The Dirt

August 20, 2014

 

I dedicate this post to my good friend Leslie. Leslie has this great sense of humour, contagious laugh and straight-up communication style that I appreciate. I’d like to think we’re alike in many ways. Except one.

 

Leslie is incredibly neat and organized. She’s not the kind of friend that you drop in on without warning—and if you do, don’t even think about using the bathroom. There might be a hair in the sink. (I’m proud to say I’m allowed to use the bathroom. We’re that good of friends; or I’m just that messy. I’d prefer to think the former.) She’s so incredibly tidy, she’s made a successful business of it.

 

Leslie and her fiancé Conrad popped by recently to see the house, as we were in the midst of laying our earthen floors. We had completed the first coat, working a muddy mix of clay, sand and straw around our in-floor heating coils and roughly trowelling it to an undulating smooth-ish-ness. She looked around and, ever-so-politely, ever-so-cautiously, asked: “But how will you clean it?”

 

I suddenly saw our house through Leslie’s eyes. Indeed, its earthiness extends not just to the floors, but also to our clay-plastered walls. Our house is, quite literally, made of dirt.

 

I wrote earlier about our walls, which took the better part of last summer to plaster. You probably thought after all that that we were done. But we’re not. Likely not for a while yet. We recently began a finishing coat (while we’d originally planned to plaster all straw bale and drywall walls, after hundreds of hours spent plastering, paint is looking pretty good) and have many walls left to finish.

 

We originally considered a commercial product called American Clay for our finishing coat. It’s a clay-sand mix available in every colour you can imagine and looks beautiful. It’s also not cheap: a quick estimate rang in at about $1,500. We could have any colour we desired, but with mounds of clay and sand on the front lawn, it was hard to justify the price.

 

 

Enter the quest to lighten up what we had, which was dark grey sand and dark grey clay. Mixing mason’s lime into our plaster worked beautifully: not only did it lighten the plaster, it made it impervious to a rough scrub with a damp cloth. The colour is light grey—simple aneutral, and something you could live with for a while (although one day we may opt for some colour with a coat of clay paint on top). Next on the list is to plaster the kitchen and bathroom, which were temporarily emptied of their contents so we could lay the flooring.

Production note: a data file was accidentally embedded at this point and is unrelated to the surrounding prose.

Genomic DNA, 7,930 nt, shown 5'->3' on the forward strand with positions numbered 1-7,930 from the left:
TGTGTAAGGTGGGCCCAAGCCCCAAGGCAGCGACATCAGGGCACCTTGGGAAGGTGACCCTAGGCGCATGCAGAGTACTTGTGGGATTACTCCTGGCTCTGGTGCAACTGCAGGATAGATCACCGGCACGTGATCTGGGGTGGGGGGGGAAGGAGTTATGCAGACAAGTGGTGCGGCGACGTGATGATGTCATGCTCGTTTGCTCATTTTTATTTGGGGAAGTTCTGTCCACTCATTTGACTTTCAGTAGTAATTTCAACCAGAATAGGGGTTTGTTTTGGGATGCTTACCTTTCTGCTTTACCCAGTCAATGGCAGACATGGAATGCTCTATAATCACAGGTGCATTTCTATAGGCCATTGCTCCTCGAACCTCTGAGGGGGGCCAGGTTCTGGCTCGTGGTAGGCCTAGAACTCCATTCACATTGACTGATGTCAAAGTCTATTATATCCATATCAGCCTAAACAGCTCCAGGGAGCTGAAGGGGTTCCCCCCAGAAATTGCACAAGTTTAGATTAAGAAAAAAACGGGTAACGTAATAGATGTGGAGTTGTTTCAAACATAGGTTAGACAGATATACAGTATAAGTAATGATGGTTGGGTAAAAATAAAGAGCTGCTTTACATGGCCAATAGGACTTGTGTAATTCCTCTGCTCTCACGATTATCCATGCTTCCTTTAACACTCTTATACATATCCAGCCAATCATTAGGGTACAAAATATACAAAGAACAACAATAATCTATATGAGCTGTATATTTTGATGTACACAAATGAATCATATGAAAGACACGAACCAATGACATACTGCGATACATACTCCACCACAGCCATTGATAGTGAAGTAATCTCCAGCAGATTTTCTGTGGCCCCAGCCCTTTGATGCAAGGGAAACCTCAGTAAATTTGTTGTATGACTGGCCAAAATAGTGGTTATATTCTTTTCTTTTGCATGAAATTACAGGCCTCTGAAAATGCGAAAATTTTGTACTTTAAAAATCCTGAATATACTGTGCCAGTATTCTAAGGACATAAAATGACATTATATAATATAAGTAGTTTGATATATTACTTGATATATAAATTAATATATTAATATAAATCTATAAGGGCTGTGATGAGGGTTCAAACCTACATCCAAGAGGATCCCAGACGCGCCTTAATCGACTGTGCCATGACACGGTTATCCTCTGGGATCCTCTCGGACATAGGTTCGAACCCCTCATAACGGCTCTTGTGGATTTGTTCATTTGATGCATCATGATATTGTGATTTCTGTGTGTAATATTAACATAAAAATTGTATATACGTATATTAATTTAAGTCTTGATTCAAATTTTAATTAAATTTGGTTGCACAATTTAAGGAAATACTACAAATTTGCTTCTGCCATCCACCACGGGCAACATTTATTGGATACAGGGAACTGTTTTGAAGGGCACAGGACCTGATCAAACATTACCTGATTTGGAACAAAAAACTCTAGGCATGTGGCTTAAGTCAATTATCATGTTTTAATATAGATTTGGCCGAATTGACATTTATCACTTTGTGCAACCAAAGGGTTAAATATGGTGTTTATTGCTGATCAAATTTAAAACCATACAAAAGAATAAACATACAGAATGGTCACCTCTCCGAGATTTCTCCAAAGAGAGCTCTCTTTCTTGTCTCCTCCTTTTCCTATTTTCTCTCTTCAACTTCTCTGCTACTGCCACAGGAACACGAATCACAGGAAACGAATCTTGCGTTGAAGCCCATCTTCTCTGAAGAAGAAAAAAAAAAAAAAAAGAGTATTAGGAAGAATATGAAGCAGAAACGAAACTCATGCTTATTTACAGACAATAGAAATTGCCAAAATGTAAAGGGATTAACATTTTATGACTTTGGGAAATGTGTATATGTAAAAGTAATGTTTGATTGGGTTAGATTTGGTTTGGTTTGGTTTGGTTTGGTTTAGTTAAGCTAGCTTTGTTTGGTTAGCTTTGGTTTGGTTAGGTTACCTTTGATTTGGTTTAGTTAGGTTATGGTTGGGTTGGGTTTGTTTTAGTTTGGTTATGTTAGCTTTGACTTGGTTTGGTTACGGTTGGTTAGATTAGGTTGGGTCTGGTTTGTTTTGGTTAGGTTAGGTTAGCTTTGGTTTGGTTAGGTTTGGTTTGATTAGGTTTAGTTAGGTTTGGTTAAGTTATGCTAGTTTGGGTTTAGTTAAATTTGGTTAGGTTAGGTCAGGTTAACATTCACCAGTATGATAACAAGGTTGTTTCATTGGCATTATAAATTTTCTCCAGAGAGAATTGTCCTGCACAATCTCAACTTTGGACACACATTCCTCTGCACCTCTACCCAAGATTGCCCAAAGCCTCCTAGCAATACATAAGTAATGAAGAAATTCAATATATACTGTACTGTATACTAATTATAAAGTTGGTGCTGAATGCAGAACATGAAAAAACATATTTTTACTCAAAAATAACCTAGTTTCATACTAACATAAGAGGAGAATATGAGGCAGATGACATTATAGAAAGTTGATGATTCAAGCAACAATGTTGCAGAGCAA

Back to the flooring.

 

I was convinced to do earthen floors when we brought Cindy, the Plaster Master, up from the Kootenays last summer. Earthen floors are warmer and softer than concrete and work better with in-floor heat than hardwood. It seemed like the perfect fit for us—especially with the materials lying in our yard.

 

We had the plumber lay the heating tubes and Nick and I worked together, mixing batch after batch of sand, clay and mulched straw in our rented mortar mixer and dumping it onto the floors by the wheelbarrow load. Once the first, two-inch-thick coat was dry, we embarked on a three-day trowelling marathon to lay a thin topcoat. We carefully planned where we’d stop each night, doing as much done as possible each day to limit the seams left by overnight drying.

 

Then we waited. Several weeks. Until it finally dried.

 

Nick sealed it with four coats of rolled-on linseed oil, until the floors were saturated. Then it was time for the final coat: a mix of beeswax and linseed oil. We spent all weekend on our knees, rubbing the Vaseline-like paste into our floors. It was sticky and gooey and slimy. It was the stuff of Leslie’s nightmares.

 

And it took a full three weeks to try.

 

So long, in fact, that it was beginning to give me nightmares. Here we were, so close to moving two shedding huskies into the house, with flypaper floors. Walking on them gave a little slide to your step and a polish to your feet that tracked greasy footprints up the stairs and across the deck. I mopped the floors not once but twice with Murphy Oil Soap, a trick Nick had read about.

 

Suddenly, one day, they were dry. And they were beautiful: a rich chocolate colour with the occasional trowel mark and slightly uneven surface offering a nod to our hard work. Each dog hair, each speck of dust, every one of Nick’s dusty footprints brushes away with a vacuum or a mop.

 

Which is a relief. Because we couldn’t possibly have a floor with dirt stuck to it.

 

 

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